Thursday, January 17, 2008

Growing up in the wake of Dr. King

As the remembrance of the life and work of the Rev. Dr. Martin Luther King Jr. approaches, I realized that I am of the generation that was born after Dr. King’s death. At the same time, those in my generation grew up in the shadow of his life. What we were taught about issues of race and equality were in many ways a result of the efforts of Dr. King and his contemporaries. As I approach my 39th birthday, I am stunningly aware that Dr. King was assassinated at the age of 39. God used him to begin to change the heart of a nation. For those my age and younger, it might be helpful for us to learn about the man who had the dream.

Episcopal priest Gurdon Brewster recently completed his memoir, No Turning Back: My Summer with Daddy King. Brewster tells the story of his experience in the summer of 1961, when, as a young seminarian, he worked at the Ebenezer Baptist Church in Atlanta, home to Martin Luther King, Jr. and his extraordinary father, popularly known as “Daddy King.” Recalling the summer that changed his life, Brewster describes his first encounters with segregation, as well as his rediscovery of the true meaning of the gospel.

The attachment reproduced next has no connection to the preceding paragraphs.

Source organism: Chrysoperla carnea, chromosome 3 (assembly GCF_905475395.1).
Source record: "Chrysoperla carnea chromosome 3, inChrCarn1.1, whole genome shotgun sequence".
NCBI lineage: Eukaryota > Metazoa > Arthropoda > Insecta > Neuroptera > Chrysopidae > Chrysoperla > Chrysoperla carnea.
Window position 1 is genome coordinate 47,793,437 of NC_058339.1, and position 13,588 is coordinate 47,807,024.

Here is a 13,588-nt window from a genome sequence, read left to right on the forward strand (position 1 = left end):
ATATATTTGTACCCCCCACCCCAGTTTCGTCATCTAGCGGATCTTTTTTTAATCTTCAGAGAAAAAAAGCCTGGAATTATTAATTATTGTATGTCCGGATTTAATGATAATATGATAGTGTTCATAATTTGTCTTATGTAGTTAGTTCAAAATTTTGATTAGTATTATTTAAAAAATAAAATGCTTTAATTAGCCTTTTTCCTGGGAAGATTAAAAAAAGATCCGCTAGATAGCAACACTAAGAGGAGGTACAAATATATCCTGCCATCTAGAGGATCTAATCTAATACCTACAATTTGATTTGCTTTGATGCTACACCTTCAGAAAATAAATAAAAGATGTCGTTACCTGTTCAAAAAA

Another veteran of that struggle, Vincent Harding, a Mennonite and professor of religion, has published a timely assessment of King’s vision and its relevance for today. Martin Luther King: The Inconvenient Hero urges readers not to be content with the “safe” and domesticated hero most often identified with his stirring speech, “I Have a Dream.” Instead Harding invokes the increasingly radical message of King in his later years, as he took on the status quo at every level. Against the advice of his advisors, Dr. King expanded his message of global non-violence and widened his alliance with the cause of all poor and oppressed peoples. It was this vision that brought him to Memphis in 1968, where he paid the final price for his prophetic witness.

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